The ARCast

On episode 5 of the ARCast we dive in with Anne Jump. Anne Jump is the Corporate Quality and Risk Director at ARC. She began working at the center as a receptionist about five years ago and has continued with the organization since it opened. Anne is a vital component of the company, the go-to professional that anyone can lean on when there’s a problem that needs a fast solution. Her goal is to consistently monitor the organization’s processes and ensure they’re being met so that the best quality of care is provided.

Why She Came to Work With ARC

Anne was a math teacher before she came to work at ARC. She offers some advice for dealing with teens, specifically high school students, who are learning about addiction. She believes in treating them like any other adult. Many teens have already faced addiction in some way. They’ve seen it in friends, family, or the community. Specifically, she says, make sure they know it’s not something to feel shame about.

There’s no doubt it’s a scary world for young people with the fentanyl epidemic and the challenges they face on a daily basis. It’s scary, and being a teacher right now is even more complex. Even though it’s something that people should talk about, teachers are not encouraged to do it, says Anne. Education on drug addiction and drug use is very important, but continues to face limitations.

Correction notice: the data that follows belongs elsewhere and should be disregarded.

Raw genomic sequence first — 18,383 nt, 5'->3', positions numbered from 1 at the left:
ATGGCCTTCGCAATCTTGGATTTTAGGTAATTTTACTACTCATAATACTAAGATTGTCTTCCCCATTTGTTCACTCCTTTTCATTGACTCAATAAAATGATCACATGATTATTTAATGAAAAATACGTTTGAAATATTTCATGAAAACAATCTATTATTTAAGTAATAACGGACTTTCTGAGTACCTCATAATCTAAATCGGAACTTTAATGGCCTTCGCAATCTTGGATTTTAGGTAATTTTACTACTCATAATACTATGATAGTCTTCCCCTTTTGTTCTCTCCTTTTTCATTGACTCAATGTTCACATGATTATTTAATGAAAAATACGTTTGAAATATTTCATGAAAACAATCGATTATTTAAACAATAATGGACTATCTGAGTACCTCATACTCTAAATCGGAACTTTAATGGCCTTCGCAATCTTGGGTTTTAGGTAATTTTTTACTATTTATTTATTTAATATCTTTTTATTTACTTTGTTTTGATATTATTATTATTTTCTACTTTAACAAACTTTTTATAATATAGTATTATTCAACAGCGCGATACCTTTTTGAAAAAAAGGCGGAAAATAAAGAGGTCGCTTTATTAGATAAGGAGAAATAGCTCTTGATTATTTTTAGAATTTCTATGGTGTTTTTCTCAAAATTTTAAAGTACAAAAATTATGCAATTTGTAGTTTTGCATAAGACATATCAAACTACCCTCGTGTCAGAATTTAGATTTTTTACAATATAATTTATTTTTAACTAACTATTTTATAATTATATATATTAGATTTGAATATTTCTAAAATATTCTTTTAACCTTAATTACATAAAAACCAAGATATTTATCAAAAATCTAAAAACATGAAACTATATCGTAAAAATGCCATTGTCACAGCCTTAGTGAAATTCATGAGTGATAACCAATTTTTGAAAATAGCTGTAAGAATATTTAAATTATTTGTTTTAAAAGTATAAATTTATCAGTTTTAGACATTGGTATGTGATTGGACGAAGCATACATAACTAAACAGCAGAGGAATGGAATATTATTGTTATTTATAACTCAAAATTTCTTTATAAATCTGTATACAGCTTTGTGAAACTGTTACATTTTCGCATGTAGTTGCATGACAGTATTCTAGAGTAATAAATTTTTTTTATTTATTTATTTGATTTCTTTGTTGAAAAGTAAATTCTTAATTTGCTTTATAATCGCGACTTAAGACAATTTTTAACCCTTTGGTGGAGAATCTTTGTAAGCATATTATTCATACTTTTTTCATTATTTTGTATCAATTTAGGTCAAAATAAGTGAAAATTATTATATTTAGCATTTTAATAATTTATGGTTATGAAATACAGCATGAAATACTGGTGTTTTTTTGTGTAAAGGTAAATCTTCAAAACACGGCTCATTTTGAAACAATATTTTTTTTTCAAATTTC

With the COVID epidemic and many children being home with their parents or alone, many turned to drugs and alcohol. Now that they’re back in school, many are facing turmoil and struggling to cope, which makes it even more likely that they’ll turn to substances for help. With the constant connectivity to social media, the ease of using vapes for even hard drugs, and social pressures, many of these teens have it much worse than previous generations.

Anne’s History

Anne is currently 19 years sober. She grew up in a “picture perfect family.” While things seemed glossy on the surface, everything underneath was rotting, she says. She grew up in a very small town about 20 miles from Mexico. Drugs and alcohol were very accessible. She was molested when she was 8-years old by a neighbor. It wasn’t talked about then. She started drinking when she was 13. By the time she was in high school, she was surrounded by friends who were doing meth, crack cocaine, and heroin. Everyone was drinking. At the age of 15, she was crossing the border into Mexico.

She moved out of home at the age of 19 and moved to Tucson. She was alone, and that made it even harder for her to stop using. Everyone she knew was doing drugs or alcohol and was abusive. She got married to a “massive user” who abused everything.

She knew she needed to get away with her one year old when her husband hit her. She moved out, and on New Year’s Eve, found herself engaging in sexual behavior with someone she did not know. She learned to overcome the challenges she faced and says she has stopped giving up her power. After doing that, she got a lot stronger.

The biggest change in her life came about six years ago when her husband was diagnosed with emphysema and COPD. She tries to focus heavily on positivity to overcome those changes in her life.

Why Is She at ARC?

Anne’s passion when she was younger was to become a doctor. Though that didn’t happen, she found that being a member at ARC allows her to fulfill the need to help people and play a role in giving them the support they need.